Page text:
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Trusted Advice for Academic and Professional Success

Stress Management 101

Friday | April 3, 2020 | by WES Advisor

stress management

As an international student or immigrant professional, it can be very easy to succumb to daily stressors. These might include professional or academic stressors, such as a challenging project or a looming deadline; or personal stressors, such as an argument with a loved one or struggles with cultural adaptation.

Luckily, there are many simple practices you can implement into your everyday life to manage your stress, so it doesn’t become a burden. Read on to get stress management tips:

Prioritize Self-Care

Especially during challenging, uncertain times, you have to prioritize your health and taking care of yourself. Why is self-care so important? Because if you aren’t taking care of yourself, it’s difficult to have the energy and motivation to care for others. Self-care might look like reading a book, watching your favorite movie, listening to music, or doing whatever brings you joy and calm.

Meditate

Meditation is when you take a few minutes to slow down the activity of your mind. If this seems daunting, don’t worry. You can start small by finding a quiet place where you feel comfortable and scheduling a few minutes for yourself each day to sit and calm your mind. As you become more accustomed to sitting in silence, you can try and increase the number of minutes each day you spend meditating. You can get more tips on meditation for beginners here.

Schedule Free Time

Although it may seem silly to “schedule” free time for yourself, it is something that is very important to your mental well-being. It also helps you stick to a plan, giving you time to relax. That way, you don’t get too overwhelmed by deadlines or study sessions. Knowing that you have upcoming free time can also give you something to look forward to when you are busy.

Exercise

It’s not only a good way to stay in shape, but exercise is also proven to reduce stress levels. Exercise can help take your mind off of your worries as you produce endorphins and focus only on the movements of your body. If you don’t regularly exercise, try finding an activity (such as yoga, aerobics, biking, or climbing) you enjoy and start out slow, with manageable fitness goals until you work your way up to the level where you want to be.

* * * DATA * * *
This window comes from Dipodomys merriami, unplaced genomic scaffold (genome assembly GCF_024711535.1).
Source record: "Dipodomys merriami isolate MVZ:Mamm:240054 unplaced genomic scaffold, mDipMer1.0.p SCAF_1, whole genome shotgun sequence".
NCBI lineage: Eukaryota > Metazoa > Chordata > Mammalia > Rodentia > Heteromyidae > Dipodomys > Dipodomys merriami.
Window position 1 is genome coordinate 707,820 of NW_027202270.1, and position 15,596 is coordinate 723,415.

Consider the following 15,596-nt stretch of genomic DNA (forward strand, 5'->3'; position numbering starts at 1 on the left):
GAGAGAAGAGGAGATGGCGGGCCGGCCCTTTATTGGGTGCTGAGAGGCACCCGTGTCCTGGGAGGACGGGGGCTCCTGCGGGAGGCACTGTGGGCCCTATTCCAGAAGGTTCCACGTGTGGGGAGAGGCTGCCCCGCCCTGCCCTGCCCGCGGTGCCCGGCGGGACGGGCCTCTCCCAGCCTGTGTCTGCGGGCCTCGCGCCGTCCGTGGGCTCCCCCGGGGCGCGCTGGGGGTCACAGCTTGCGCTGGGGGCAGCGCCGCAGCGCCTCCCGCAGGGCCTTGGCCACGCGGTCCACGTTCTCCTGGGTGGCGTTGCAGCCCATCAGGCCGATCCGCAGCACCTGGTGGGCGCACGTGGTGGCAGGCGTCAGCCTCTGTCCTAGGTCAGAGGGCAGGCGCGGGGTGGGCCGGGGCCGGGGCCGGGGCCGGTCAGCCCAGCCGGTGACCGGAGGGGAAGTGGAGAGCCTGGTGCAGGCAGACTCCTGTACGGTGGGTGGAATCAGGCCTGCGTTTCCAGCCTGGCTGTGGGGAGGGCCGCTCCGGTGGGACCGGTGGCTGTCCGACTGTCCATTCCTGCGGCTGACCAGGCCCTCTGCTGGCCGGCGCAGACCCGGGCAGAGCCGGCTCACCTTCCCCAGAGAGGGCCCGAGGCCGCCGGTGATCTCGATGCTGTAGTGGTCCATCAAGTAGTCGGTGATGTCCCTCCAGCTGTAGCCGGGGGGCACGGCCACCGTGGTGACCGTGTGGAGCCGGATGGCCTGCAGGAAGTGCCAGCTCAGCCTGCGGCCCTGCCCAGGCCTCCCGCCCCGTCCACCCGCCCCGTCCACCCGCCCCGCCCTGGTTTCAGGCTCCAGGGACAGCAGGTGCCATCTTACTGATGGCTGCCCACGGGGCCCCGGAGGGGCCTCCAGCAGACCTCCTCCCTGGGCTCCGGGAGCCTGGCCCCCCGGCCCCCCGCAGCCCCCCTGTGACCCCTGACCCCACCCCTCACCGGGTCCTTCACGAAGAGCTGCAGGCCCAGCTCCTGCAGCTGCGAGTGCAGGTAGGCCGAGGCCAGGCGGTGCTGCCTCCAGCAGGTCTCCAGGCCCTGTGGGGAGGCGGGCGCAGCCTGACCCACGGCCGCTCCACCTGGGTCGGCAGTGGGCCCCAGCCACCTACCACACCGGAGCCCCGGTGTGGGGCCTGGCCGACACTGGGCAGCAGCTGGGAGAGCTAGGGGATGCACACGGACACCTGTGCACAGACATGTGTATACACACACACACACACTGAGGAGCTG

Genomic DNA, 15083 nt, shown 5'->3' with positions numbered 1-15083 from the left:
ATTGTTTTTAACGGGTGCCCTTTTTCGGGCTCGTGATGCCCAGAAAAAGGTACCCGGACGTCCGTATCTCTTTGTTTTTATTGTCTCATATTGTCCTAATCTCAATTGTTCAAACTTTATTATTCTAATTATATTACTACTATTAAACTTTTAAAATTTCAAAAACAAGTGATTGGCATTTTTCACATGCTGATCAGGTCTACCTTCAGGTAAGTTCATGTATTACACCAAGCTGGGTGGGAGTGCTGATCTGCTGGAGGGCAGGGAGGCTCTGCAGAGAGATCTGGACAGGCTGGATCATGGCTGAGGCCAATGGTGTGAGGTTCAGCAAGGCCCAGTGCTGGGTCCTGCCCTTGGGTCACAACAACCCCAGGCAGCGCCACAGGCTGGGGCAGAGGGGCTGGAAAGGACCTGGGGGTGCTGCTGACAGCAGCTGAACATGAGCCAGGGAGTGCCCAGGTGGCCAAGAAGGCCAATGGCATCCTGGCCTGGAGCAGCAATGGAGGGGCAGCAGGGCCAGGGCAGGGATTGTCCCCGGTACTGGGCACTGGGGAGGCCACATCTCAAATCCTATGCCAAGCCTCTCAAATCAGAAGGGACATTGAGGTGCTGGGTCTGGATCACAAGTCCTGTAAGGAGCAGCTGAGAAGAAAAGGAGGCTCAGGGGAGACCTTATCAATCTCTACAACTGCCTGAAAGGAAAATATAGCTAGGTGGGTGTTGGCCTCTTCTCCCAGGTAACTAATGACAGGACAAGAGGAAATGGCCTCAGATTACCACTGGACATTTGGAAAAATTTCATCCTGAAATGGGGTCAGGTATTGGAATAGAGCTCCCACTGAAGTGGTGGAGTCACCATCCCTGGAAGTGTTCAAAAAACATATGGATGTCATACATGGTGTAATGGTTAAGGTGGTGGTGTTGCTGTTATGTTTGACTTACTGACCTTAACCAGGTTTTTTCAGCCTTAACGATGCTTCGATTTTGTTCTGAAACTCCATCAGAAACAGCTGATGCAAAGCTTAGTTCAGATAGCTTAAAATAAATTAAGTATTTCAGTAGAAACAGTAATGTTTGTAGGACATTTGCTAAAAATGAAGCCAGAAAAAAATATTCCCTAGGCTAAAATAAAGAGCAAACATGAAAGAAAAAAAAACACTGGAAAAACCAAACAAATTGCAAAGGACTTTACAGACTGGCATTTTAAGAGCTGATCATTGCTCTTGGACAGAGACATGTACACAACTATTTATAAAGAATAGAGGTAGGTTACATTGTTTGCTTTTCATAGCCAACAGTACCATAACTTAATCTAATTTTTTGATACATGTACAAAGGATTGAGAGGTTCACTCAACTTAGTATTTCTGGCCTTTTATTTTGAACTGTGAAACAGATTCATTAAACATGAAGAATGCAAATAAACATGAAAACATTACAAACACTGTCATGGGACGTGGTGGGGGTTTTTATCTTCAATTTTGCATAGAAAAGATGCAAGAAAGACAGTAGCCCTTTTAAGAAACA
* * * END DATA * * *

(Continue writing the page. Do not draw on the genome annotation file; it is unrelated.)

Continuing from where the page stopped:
Practice Being Grateful

Thinking about the things you are grateful for on a daily basis is very easy to do and can help you train your brain to think in a more positive way, which reduces your stress level. In fact, research has proven that people who write in a weekly gratitude journal have higher levels of optimism and are more effective in attaining their goals.

If keeping a journal isn’t for you, don’t worry, even the simple act of appreciating the positive aspects of your life each day can help keep you in a positive state of mind.

Simplify Your Schedule

Cramming multiple things into your day can lead to an increase in stress. See which activities you have planned that are perhaps not necessary to your success or your mental health, and try using these tips to simplify your schedule. Then, you can focus your time on the things that are the most important to you, helping you to be more productive and less stressed.

Organizing your notes and to-do lists with online tools like Evernote and Todoist, where you can access them anywhere, can help you prioritize and quickly write down items in the moment. That way you don’t forget your tasks and any thoughts that pop up during your day.

Reach Out for Support

Stress can overtake anyone, but luckily there are many ways that you can work to reduce it. It is often human nature to struggle to ask for help.

However, the simple act of reaching out—whether to a friend, colleague, family member, or mentor—to talk about how you’re feeling can alleviate some of your stress.

If you find that simple solutions still don’t work, consider seeking out a professional who can help you better manage your stress, such as a therapist or a meditation instructor. Many universities and workplaces commonly offer free sessions with these types of professionals, so it may be worth your time to contact your school or place of work and look into those options.

Related Reading

How to Deal with Academic Stress in College and Graduate School

8 Tips for Mental Health on Campus

WES Advisor is an initiative of World Education Services, a non-profit organization with over 45 years of experience in international education. We provide advice and resources for international students and skilled immigrants to help them make informed decisions about education, employment, immigration, and integration opportunities in the U.S. and Canada.